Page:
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Publication numberUS4313928 A
Publication typeGrant
Application numberUS 06/095,789
Publication dateFeb 2, 1982
Filing dateNov 19, 1979
Priority dateNov 20, 1978
Also published asCA1133812A1, EP0011301A1
Publication number06095789, 095789, US 4313928 A, US 4313928A, US-A-4313928, US4313928 A, US4313928A
InventorsMakoto Kato, Masaaki Hazue
Original AssigneeNihon Medi-Physics Co., Ltd.
Export CitationBiBTeX, EndNote, RefMan
External Links: USPTO, USPTO Assignment, Espacenet
Composition for labeling of red blood cells with radioactive technetium
US 4313928 A
Abstract
A non-radioactive composition for intracorporeal labeling of red blood cells with radioactive technetium, which comprises as the essential components (a) at least one of pyridoxal and its salts, (b) at least one stannous salt and (c) at least one α-amino acid of which the administeration through a vein in a living body can assure an efficient intracorporeal labeling of red blood cells in the living body with radioactive technetium which is subsequently administered through the vein.
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Claims(4)
What is claimed is:
1. A method for the intracorporeal labeling of red blood cells in a living body with radioactive technetium, which comprises:
administering into a blood vessel of the living body an aqueous solution of a non-radioactive composition comprising as the essential components (a) at least one of pyridoxal and its salts, (b) at least one stannous salt and (c) at least one α-amino acid and
subsequently administering into a blood vessel of the living body an aqueous solution of radioactive technetium, whereby the red blood cells are specifically labeled with radioactive technetium.
2. The method according to claim 1, wherein the blood vessel is a vein.
3. The method according to claim 1, wherein the amount of said non-radioactive composition is present in an amount to sufficiently reduce the 99m Tc in the form of pertechnetate which is subsequently administered.
4. The method according to claim 1, wherein said radioactive technetium is administered 10 to 60 minutes after said non-radioactive composition.
Description
BACKGROUND OF THE INVENTION

The present invention relates to a non-radioactive composition useful for labeling red blood cells with radioactive technetium, and its preparation and use. More particularly, it relates to a non-radioactive composition being useful for the efficient attainment of intracorporeal labeling of red blood cells in living bodies with radioactive technetium, and having a high stability, and no material toxicity, and its preparation and use.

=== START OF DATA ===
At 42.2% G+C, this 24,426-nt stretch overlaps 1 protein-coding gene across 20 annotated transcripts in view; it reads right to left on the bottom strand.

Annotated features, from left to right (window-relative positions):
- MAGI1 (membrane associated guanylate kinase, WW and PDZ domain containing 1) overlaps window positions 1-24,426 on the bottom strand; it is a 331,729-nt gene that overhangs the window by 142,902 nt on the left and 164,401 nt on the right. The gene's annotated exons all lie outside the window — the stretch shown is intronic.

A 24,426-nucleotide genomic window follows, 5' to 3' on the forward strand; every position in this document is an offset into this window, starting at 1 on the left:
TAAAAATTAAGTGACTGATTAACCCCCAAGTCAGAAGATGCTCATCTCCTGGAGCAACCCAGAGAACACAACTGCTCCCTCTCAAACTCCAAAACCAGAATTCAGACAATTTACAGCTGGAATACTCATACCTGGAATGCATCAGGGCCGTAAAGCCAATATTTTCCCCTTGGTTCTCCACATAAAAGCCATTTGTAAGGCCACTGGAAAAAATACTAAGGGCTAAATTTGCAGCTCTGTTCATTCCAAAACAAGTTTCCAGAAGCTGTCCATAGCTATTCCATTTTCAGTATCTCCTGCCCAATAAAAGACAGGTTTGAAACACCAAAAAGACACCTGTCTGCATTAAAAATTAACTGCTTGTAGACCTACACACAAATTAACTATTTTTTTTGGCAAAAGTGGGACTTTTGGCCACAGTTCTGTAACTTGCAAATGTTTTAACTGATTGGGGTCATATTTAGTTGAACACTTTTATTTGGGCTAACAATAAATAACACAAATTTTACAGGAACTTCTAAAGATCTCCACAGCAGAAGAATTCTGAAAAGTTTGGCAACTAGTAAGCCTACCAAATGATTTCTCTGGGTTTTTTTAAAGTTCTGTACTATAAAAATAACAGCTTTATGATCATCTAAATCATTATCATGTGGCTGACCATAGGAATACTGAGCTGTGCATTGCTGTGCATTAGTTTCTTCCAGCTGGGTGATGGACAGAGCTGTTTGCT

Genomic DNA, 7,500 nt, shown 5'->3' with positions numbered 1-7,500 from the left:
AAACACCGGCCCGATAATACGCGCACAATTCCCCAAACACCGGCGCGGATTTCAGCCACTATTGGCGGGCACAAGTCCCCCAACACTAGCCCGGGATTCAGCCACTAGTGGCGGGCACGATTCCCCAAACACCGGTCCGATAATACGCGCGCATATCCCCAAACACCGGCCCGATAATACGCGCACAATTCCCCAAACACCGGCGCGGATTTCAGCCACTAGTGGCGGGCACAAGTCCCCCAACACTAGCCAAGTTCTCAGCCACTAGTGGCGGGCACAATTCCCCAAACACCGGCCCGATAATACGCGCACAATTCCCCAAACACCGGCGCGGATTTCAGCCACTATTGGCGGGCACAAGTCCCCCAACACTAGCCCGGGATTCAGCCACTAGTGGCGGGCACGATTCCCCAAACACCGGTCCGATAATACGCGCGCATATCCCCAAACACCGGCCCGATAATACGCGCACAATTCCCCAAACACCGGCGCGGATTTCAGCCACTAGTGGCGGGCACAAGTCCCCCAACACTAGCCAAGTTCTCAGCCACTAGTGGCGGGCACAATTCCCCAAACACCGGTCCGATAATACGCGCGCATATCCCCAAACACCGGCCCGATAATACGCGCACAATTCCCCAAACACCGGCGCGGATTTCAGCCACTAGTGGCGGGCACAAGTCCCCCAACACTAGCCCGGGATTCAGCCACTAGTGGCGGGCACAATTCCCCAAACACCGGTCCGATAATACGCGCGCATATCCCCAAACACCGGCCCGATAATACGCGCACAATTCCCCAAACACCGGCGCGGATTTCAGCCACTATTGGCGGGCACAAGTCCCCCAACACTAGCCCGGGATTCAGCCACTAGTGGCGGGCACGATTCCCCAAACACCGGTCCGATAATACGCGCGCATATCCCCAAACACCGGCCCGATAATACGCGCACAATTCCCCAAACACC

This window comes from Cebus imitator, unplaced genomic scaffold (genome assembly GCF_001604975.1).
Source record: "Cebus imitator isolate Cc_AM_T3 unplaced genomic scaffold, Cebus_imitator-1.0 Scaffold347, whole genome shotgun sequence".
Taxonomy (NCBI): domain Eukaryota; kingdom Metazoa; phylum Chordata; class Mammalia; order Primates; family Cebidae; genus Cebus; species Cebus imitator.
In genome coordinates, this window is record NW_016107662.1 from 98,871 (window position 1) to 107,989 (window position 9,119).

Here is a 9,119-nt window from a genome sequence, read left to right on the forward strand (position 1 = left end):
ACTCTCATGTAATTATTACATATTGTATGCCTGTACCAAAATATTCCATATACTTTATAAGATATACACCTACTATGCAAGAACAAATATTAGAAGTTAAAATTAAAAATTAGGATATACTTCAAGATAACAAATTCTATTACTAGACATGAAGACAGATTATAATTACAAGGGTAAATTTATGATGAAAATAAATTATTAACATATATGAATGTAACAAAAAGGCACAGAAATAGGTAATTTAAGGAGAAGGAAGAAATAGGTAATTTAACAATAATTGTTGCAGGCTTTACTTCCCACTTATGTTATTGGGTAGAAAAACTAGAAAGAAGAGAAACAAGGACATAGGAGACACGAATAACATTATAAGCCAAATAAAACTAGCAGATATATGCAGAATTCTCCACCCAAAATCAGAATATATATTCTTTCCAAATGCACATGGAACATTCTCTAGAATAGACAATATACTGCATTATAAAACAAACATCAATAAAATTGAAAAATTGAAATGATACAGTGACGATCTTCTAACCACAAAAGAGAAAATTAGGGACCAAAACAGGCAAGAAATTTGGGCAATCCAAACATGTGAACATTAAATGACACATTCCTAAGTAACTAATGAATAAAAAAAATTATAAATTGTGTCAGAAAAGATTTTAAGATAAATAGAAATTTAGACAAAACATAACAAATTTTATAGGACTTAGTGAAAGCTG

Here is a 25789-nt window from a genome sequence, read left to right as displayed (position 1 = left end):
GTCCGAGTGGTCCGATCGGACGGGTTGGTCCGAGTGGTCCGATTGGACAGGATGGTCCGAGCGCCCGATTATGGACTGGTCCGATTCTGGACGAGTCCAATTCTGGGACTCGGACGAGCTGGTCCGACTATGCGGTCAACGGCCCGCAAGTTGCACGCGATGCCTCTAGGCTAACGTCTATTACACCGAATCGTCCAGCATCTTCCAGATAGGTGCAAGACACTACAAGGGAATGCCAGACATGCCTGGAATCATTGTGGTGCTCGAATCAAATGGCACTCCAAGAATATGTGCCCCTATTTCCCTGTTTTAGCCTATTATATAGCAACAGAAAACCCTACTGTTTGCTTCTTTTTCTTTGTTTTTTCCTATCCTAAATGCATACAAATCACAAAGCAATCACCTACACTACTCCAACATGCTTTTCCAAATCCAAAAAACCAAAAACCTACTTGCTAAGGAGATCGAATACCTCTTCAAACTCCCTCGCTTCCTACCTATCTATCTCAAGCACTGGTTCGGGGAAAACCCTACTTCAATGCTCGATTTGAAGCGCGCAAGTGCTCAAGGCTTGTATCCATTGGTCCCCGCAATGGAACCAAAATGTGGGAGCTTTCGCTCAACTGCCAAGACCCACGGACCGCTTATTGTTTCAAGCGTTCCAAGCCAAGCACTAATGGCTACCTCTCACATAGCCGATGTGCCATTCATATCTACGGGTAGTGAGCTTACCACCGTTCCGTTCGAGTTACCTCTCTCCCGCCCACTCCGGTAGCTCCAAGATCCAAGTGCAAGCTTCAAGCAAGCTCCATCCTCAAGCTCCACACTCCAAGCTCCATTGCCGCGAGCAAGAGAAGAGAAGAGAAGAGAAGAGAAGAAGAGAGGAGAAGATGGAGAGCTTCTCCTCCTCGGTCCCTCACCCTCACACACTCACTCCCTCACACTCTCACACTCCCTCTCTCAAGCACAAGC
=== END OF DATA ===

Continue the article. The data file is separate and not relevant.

Radioactive substances which are not taken into any organ when administered into blood vessels and which remain in the blood circulation system are useful for obtaining medically valuable information, for instance, for extracorporeal observation of blood pool in the heart and of cerebral and peripheral blood vessels and for determination of the volume of the whole blood circulation system. For development of such radioactive substances, a variety of investigations have been made in the field of nuclear medicine. 131 I-Labeled human serum albumin (131 I-HSA) is now widely used for such purposes, but this labeled agent is not satisfactory because 131 I has a long half life (i.e. about 8 days) and emits a β-ray which gives a high radiation exposure to patients. In addition, its γ-ray energy spectrum is not suitable for widely employed γ-cameras for low energy.

Since technetium-99m (99m Tc) emits only a γ-ray of about 140 KeV (not accompanied with γ-ray) and has a short half life (i.e. about 6 hours), it is quite suitable as a radioactive nuclide for diagnostic agents to be administered to human bodies, and its utilization in the field of nuclear medicine has been rapidly increased in recent years.

Attempts have been made to label the blood circulation system with 99m Tc in place of 131 I-HSA, and the production of 99m Tc-HSA and 99m Tc-red blood cells by the extracorporeal labeling method have been proposed. However, 99m Tc-HSA is inferior in labeling efficiency and stability in living bodies. 99m Tc-red blood cells by the extracorporeal labeling method are also not satisfactory because of the complexity of a series of operations necessary for its production: i.e. collection of blood, separation of blood cells, addition of stannous compound, addition of pertechnetate (99m Tc), reaction, isolation and purification, and administration. In addition, there is a high possibility of bacterial contamination during the operations. Thus, the use of these labeling agents is not yet widely accepted.